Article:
Factories Shut, Production Of Eight Vehicles Idled
Action Linked To Unintended Acceleration Recall
It’s a public relations nightmare for Toyota.
One day Toyota announced in Toyo that it will restore its battered finances by raising global sales by six per cent in 2010. The next day in the U.S. Toyota said it will temporarily withdraw eight models in North America to make sure they aren’t subject to unintended acceleration.
Toyota’s finances are under pressure. It has lost $7.1 billion over the last couple of years, and it wants to return to profitability in the financial year starting in April. Toyota wants to raise sales to 8.27 million in 2010, up from 7.81 million in 2009, and compared with 9.37 million in 2007.
But it will have to make do without North American made vehicles including Camrys, Corollas, RAV4s, Tundras, Avalons, Highlanders and Sequoias for a week starting February 1, while Toyota engineers make sure they won’t be subject to the jammed accelerator problems which led to an initial recall of 2.3 million vehicles which later widened to a total of 4.2 million.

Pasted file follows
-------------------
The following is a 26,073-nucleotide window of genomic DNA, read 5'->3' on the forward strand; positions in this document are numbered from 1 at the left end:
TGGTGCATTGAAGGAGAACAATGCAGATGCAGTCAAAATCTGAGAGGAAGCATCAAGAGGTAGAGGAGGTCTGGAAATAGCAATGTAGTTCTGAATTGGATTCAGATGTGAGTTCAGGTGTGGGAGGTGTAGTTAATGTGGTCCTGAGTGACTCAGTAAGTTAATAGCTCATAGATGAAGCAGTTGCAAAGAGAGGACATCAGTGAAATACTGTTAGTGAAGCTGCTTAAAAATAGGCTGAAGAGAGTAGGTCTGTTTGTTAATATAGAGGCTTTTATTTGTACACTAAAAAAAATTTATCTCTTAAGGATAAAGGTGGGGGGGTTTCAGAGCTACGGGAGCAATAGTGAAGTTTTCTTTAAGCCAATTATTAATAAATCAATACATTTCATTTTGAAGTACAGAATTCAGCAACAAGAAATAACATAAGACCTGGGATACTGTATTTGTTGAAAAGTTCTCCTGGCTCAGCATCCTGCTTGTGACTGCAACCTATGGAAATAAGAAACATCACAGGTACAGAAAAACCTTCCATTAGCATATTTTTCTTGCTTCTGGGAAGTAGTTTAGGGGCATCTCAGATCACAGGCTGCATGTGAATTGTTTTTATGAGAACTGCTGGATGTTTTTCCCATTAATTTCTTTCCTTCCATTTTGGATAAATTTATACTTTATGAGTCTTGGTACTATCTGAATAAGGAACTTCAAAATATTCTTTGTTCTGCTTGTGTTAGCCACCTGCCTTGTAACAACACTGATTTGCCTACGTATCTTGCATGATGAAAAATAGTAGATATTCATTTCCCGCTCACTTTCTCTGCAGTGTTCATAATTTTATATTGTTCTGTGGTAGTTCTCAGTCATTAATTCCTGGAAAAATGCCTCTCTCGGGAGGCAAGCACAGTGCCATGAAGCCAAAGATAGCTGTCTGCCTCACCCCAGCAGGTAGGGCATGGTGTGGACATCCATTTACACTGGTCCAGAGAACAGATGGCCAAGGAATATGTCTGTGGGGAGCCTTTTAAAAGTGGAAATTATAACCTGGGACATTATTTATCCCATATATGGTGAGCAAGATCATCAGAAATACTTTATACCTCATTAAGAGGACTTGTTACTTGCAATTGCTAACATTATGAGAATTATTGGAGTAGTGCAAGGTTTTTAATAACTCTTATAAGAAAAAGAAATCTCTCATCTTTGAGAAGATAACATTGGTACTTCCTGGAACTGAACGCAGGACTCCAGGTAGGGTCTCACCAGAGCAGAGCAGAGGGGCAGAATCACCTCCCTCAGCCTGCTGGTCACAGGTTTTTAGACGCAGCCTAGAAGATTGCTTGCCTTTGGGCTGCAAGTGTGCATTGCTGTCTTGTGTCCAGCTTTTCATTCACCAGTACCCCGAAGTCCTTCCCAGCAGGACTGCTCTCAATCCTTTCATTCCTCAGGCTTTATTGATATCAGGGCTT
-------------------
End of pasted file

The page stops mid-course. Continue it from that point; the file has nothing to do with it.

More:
Investors, as well as car owners, are not happy.
Deutsche Bank said the shutdown involves capacity of about 1.15 million, or 60 per cent of its North American total.
A couple of days later, Toyota extended the recall to Europe, but didn’t say which models were involved. It would contact its customers, Toyota Europe said.
“There is still a lack of clarity on the duration of the production shutdown and sales suspension, whether this will be global – Japan has so far been excluded – and the full financial impact,” Deutsche Bank said.
The vultures, in the form of Ford, Hyundai and Kia and others are lurking.
“Of more concern however is the negative impact on brand image that could far exceed that of an isolated recall. Near-term market share will likely suffer,” the bank said.
One analyst in California, asked to comment on Toyota’s plan to raise sales six per cent was quietly confident.
“All in all, it’s probably an achievable target,” he said.
One day later, Toyota torpedoed its own plans with the shutdown news.
Neil Winton – January 30, 2010